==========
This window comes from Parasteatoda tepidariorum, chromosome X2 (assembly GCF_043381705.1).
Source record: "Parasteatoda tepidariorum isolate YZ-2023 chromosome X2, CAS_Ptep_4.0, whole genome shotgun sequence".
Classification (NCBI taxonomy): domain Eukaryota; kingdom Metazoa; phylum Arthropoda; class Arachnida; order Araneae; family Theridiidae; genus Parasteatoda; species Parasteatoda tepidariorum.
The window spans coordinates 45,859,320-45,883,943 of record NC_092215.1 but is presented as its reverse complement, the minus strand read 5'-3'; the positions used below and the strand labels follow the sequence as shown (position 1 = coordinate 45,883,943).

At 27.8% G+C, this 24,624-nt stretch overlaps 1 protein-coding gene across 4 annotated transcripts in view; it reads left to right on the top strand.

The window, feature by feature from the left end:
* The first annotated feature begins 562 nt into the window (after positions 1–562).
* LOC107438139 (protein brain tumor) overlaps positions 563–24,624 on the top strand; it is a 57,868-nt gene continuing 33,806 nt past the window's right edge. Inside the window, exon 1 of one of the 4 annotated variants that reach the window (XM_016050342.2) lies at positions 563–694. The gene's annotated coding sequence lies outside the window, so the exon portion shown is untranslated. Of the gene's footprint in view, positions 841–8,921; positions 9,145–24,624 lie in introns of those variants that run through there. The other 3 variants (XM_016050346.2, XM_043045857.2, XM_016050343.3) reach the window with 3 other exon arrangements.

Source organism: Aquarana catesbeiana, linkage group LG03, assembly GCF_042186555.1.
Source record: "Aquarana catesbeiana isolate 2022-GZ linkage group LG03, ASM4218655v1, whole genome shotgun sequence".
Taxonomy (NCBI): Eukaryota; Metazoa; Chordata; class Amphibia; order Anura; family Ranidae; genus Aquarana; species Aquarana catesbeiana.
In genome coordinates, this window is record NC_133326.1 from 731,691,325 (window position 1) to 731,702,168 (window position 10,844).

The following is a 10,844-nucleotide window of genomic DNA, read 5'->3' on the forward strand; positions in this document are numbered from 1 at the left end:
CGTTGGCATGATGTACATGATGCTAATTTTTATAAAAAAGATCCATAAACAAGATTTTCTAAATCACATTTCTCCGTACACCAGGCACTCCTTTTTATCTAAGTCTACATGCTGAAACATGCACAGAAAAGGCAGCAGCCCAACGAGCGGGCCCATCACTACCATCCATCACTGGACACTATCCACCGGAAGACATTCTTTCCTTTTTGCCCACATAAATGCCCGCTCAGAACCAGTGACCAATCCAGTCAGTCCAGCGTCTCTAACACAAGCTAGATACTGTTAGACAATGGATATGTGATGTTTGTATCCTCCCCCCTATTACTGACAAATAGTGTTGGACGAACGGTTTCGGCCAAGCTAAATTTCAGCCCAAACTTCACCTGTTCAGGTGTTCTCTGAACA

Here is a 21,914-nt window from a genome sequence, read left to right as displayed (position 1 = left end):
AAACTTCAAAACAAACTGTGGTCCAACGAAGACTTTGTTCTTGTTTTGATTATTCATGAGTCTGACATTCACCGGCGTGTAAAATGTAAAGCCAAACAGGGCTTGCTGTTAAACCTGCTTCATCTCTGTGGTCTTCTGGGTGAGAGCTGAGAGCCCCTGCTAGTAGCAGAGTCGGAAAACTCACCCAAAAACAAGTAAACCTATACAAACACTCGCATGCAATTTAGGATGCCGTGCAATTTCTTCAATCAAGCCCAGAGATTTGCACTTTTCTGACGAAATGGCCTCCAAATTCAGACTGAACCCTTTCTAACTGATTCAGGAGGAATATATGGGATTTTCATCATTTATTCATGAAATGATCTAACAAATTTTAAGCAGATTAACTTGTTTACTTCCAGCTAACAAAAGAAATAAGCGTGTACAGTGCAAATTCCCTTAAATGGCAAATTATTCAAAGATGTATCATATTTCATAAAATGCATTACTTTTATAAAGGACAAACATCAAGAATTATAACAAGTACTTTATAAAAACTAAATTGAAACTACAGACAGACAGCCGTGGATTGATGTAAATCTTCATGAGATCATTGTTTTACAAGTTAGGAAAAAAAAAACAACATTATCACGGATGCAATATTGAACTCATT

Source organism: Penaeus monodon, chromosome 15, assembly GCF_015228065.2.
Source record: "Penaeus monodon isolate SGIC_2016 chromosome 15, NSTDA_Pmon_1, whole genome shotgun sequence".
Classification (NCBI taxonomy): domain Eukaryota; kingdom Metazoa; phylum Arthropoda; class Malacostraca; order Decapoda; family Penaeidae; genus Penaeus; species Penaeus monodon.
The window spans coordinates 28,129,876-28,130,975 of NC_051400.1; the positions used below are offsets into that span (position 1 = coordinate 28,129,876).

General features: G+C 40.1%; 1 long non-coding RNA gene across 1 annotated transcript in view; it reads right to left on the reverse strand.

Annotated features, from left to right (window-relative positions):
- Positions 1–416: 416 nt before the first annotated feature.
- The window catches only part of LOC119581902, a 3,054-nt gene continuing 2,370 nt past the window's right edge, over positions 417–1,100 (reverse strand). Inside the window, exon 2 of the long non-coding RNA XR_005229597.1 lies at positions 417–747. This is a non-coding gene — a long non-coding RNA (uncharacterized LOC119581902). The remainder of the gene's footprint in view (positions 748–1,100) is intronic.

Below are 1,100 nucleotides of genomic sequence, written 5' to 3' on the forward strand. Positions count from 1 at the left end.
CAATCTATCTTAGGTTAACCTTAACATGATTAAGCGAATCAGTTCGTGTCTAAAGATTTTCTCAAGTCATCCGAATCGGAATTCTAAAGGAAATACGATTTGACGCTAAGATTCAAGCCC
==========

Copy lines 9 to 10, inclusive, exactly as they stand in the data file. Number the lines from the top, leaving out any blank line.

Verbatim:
Source organism: Aquarana catesbeiana, linkage group LG03, assembly GCF_042186555.1.
Source record: "Aquarana catesbeiana isolate 2022-GZ linkage group LG03, ASM4218655v1, whole genome shotgun sequence".